f/k/a archives . . . real opinions & real haiku

January 12, 2006

too dam personal

Filed under: pre-06-2006,Schenectady Synecdoche — David Giacalone @ 7:20 pm

The Gilboa Dam, at the Schoharie Reservoir in Schoharie County NY, is

about 60 miles west of my home in Schenectady. The dam is owned by

the distant City of New York, and supplies about 16% of the NYC’s water.

For the past few months, I’ve been vaguely aware that a lot of people are

worried the 1927 Dam might fail, causing massive damage along its down-

stream watershed on the Schoharie Creek. In December, Sen. Chuck

Schumer urged NYC to speed up its repairs to the dam, and local Cong.

Mike McNulty joined Sens. Clinton and Schumer in asking the Army Corps

of Engineers to help get the job done quickly and right.

None of this focused my attention on that Dam. It’s on the Schoarie Creek,

and my backyard in the Schenectady Stockade is on the Mohawk River.

However, yesterday, a local tv news show made a report that did get me

focused (WRGB/CBS-Ch6 “Emergency plans for Gilboa dam,” Jan. 12,


Schenectady’s Stockade is about 60 miles from the Gilboa Dam

but if it were to fail it is not just the people in Schoharie County

who would be affected. Emergency officials in Schenectady

County are keeping a close eye on the aging Dam. If something

were to happen residents of the Stockade would only have 10 hours

to get out. County Emergency Management Coordinator, Bill Van

Hoesen . . . says the consequences if it did happen are serious.


It was recently revealed that the 80 year old Gilboa Dam was not up

to current safety standards. Water from the dam flows north from the

Schoharie Creek into the Mohawk River which along with spring thaws

and ice jams, makes the Stockade prone to flooding. Experts say that

if the Gilboa Dam does burst, [20] billions of gallons of water would head

straight for Schenectady flooding the streets of Front, Erie, and Broadway.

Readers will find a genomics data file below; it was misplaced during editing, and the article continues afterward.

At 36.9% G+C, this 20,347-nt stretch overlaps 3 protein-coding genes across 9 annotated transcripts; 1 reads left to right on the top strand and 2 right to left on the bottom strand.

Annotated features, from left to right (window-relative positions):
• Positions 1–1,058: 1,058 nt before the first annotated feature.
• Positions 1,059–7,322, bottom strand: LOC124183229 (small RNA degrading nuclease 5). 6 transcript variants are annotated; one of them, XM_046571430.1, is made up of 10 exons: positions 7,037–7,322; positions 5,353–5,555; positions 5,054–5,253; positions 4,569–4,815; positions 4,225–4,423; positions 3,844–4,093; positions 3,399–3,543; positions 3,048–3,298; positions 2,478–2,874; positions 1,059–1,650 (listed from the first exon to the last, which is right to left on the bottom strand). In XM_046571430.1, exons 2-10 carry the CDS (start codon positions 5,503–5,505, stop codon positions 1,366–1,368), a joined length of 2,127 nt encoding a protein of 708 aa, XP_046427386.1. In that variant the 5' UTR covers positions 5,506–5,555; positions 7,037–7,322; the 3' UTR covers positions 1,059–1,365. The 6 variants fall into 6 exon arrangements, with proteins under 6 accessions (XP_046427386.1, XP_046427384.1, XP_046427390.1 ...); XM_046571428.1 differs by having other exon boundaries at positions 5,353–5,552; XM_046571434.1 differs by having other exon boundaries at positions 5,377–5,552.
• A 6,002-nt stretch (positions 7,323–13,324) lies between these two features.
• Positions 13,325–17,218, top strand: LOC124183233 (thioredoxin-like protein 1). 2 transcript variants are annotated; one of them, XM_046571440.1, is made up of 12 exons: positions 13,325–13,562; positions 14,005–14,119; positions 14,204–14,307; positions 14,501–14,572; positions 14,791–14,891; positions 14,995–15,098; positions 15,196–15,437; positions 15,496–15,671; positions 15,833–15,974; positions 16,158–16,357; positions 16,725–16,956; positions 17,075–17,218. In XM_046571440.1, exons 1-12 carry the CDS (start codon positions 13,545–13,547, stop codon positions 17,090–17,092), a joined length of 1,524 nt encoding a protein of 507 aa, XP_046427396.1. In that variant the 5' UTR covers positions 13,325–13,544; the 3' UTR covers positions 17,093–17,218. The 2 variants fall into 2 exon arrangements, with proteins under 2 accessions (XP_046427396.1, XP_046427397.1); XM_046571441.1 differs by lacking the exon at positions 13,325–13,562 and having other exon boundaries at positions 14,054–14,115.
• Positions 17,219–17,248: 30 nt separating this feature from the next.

The water could even rise to nearly 240 feet above sea level, where it was

in 1914 [the highest on record; flood stage is about 212 feet]. Under the

emergency plan, though, Assistant Fire Chief Mike Dellarocco would go

door to door evacuate residents.

Okay, now I’m interested. I’m leaving in a few minutes for a Stockade Association

Meeting, where I hope to learn more. The tv reporters said that parts of the

Stockade — a Historic District of ancient homes — might be irretrievably lost. My

home is on the block that borders the River. Sometimes, one’s perspective can

change with just a tiny little fact or two. (Something a good judge and lawyer

should always keep in mind.)


river flood

a “For Sale” sign

on a cottage roof

George Swede from Almost Unseen

the flood’s wake—
driftwood bison
and dinosaurs

Barry George from Haiku Harvest (Jan-Feb 2003)

flood damage —


our new riparian beach



dinner party
glancing up from grace
to the flood mark on the wall


wind and rain
the hand I reach for
in the dark




shimmering pines
a taste of the mountain
from your cupped hands





bitter wind …
the hand that cups the flame




snowed in
the wedding-ring quilt
lumpy with children

Winter night:
a spark between the tweeds
of strangers





mops and pails–

the wren goes on singing

with straw in its beak




Peggy LylesTo Hear the Rain (2002)

“mops and pails–” Frogpond XXVIII:2 (2005)


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